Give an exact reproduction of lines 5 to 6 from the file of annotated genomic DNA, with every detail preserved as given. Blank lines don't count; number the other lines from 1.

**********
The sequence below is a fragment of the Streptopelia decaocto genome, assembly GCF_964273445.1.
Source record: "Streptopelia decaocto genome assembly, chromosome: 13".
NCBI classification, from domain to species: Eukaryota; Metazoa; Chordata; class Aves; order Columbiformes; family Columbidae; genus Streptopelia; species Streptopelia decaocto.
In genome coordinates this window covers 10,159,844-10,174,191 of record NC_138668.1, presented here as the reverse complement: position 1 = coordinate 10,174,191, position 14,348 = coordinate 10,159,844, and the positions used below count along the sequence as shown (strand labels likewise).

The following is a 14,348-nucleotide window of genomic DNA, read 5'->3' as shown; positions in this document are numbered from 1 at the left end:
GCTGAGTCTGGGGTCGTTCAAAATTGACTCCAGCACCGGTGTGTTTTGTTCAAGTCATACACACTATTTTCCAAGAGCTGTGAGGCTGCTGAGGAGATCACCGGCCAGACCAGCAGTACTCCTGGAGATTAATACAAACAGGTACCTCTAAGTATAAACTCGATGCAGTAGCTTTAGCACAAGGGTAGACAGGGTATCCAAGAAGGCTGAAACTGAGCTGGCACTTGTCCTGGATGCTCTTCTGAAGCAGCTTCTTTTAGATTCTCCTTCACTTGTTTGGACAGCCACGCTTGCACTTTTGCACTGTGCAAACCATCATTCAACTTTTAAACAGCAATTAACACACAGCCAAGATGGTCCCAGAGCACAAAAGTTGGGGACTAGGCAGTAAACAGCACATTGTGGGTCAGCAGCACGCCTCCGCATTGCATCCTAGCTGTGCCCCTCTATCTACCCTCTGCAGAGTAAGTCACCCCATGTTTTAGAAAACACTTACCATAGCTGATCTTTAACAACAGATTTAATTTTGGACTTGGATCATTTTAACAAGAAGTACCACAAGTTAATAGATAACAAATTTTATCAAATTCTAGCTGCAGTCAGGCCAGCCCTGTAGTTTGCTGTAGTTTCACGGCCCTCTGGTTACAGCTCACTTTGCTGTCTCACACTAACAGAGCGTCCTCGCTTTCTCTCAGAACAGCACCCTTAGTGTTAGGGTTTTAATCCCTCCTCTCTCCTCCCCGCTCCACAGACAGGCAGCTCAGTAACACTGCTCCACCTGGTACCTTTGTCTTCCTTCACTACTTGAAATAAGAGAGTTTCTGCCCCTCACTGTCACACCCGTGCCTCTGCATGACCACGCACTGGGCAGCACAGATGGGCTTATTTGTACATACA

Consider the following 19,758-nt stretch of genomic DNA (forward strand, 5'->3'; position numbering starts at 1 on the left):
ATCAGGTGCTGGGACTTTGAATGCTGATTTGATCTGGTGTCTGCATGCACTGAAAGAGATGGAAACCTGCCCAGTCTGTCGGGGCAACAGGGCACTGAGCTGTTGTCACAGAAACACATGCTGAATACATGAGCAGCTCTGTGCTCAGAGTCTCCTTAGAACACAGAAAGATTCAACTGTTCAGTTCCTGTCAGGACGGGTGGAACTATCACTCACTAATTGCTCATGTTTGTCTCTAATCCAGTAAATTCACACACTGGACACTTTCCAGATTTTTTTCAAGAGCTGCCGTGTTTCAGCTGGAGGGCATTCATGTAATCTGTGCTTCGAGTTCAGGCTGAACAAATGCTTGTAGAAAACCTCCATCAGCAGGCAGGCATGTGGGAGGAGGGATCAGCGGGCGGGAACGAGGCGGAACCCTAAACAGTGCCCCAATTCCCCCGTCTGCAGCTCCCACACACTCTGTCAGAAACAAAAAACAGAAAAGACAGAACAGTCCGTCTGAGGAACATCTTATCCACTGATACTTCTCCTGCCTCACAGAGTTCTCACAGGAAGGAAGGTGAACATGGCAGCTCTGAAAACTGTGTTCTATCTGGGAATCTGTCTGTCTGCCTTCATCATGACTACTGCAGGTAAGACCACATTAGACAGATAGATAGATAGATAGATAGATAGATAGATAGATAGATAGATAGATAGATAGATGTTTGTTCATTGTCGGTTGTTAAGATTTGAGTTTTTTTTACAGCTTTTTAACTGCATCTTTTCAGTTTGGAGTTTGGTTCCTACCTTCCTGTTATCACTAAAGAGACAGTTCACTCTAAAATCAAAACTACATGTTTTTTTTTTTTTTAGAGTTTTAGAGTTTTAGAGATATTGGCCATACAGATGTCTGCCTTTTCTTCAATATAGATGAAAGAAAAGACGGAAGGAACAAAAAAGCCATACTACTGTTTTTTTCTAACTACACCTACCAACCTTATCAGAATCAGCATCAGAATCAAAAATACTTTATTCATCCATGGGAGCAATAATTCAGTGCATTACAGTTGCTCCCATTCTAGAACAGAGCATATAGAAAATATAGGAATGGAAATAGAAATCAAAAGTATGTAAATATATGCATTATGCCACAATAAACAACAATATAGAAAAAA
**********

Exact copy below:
The following is a 14,348-nucleotide window of genomic DNA, read 5'->3' as shown; positions in this document are numbered from 1 at the left end:
GCTGAGTCTGGGGTCGTTCAAAATTGACTCCAGCACCGGTGTGTTTTGTTCAAGTCATACACACTATTTTCCAAGAGCTGTGAGGCTGCTGAGGAGATCACCGGCCAGACCAGCAGTACTCCTGGAGATTAATACAAACAGGTACCTCTAAGTATAAACTCGATGCAGTAGCTTTAGCACAAGGGTAGACAGGGTATCCAAGAAGGCTGAAACTGAGCTGGCACTTGTCCTGGATGCTCTTCTGAAGCAGCTTCTTTTAGATTCTCCTTCACTTGTTTGGACAGCCACGCTTGCACTTTTGCACTGTGCAAACCATCATTCAACTTTTAAACAGCAATTAACACACAGCCAAGATGGTCCCAGAGCACAAAAGTTGGGGACTAGGCAGTAAACAGCACATTGTGGGTCAGCAGCACGCCTCCGCATTGCATCCTAGCTGTGCCCCTCTATCTACCCTCTGCAGAGTAAGTCACCCCATGTTTTAGAAAACACTTACCATAGCTGATCTTTAACAACAGATTTAATTTTGGACTTGGATCATTTTAACAAGAAGTACCACAAGTTAATAGATAACAAATTTTATCAAATTCTAGCTGCAGTCAGGCCAGCCCTGTAGTTTGCTGTAGTTTCACGGCCCTCTGGTTACAGCTCACTTTGCTGTCTCACACTAACAGAGCGTCCTCGCTTTCTCTCAGAACAGCACCCTTAGTGTTAGGGTTTTAATCCCTCCTCTCTCCTCCCCGCTCCACAGACAGGCAGCTCAGTAACACTGCTCCACCTGGTACCTTTGTCTTCCTTCACTACTTGAAATAAGAGAGTTTCTGCCCCTCACTGTCACACCCGTGCCTCTGCATGACCACGCACTGGGCAGCACAGATGGGCTTATTTGTACATACA